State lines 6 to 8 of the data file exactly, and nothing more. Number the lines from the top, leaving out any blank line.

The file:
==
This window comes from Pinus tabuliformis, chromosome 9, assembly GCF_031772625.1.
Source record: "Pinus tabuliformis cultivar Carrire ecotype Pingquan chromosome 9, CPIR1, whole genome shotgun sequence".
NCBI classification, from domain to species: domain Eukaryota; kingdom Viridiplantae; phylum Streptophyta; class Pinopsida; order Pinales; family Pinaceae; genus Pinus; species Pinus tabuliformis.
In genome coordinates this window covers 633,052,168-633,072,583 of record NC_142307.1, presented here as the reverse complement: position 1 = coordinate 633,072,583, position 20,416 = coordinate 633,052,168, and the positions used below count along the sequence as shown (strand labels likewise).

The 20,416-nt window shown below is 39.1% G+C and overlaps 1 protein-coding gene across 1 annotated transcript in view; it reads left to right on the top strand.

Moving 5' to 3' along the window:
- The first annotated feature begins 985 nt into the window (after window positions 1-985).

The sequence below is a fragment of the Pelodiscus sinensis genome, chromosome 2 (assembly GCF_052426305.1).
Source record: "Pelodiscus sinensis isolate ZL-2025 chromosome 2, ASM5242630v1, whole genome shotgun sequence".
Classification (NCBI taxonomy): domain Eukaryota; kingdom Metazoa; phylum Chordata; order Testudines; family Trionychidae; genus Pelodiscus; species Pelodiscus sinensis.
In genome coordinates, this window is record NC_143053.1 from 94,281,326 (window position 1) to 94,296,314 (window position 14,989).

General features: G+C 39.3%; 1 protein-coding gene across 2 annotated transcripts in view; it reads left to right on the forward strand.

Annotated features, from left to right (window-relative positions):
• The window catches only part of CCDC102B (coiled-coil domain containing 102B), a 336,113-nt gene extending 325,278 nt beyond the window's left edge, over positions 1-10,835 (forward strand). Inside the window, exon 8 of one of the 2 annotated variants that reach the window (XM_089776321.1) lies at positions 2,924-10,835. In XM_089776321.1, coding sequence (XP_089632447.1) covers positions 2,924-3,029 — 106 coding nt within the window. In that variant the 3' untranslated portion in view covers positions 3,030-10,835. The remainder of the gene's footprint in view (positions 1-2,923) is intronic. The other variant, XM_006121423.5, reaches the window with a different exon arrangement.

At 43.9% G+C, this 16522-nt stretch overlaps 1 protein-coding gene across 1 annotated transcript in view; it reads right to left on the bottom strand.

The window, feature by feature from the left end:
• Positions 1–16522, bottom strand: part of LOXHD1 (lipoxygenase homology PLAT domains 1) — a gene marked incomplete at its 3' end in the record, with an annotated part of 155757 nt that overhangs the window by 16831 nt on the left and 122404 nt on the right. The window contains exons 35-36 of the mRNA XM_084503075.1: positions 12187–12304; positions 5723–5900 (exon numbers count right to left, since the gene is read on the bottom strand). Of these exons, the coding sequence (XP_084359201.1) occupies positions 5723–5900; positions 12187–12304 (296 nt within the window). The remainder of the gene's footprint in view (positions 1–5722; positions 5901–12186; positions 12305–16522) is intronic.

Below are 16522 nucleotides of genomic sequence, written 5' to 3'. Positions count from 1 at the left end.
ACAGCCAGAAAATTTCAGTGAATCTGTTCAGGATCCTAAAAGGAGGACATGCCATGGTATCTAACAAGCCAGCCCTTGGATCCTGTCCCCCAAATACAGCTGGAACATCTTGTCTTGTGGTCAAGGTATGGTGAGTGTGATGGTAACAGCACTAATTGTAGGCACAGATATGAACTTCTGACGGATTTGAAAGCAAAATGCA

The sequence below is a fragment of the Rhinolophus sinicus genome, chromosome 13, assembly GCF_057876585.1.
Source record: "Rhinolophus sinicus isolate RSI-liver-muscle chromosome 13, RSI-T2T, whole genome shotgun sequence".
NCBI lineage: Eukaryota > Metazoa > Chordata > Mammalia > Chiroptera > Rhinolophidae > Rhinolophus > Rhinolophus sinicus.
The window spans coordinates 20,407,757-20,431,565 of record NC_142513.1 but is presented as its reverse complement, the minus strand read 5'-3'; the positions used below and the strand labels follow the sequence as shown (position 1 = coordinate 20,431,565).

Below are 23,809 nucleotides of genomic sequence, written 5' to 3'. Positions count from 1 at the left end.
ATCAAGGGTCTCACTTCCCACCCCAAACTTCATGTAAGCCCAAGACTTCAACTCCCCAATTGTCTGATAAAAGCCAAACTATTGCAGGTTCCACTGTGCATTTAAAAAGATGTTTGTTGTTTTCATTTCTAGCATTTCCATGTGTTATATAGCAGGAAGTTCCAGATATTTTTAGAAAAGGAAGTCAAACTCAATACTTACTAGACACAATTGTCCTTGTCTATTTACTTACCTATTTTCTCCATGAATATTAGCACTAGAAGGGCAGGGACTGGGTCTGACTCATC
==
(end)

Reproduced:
Moving 5' to 3' along the window:
- The first annotated feature begins 985 nt into the window (after window positions 1-985).

The sequence below is a fragment of the Pelodiscus sinensis genome, chromosome 2 (assembly GCF_052426305.1).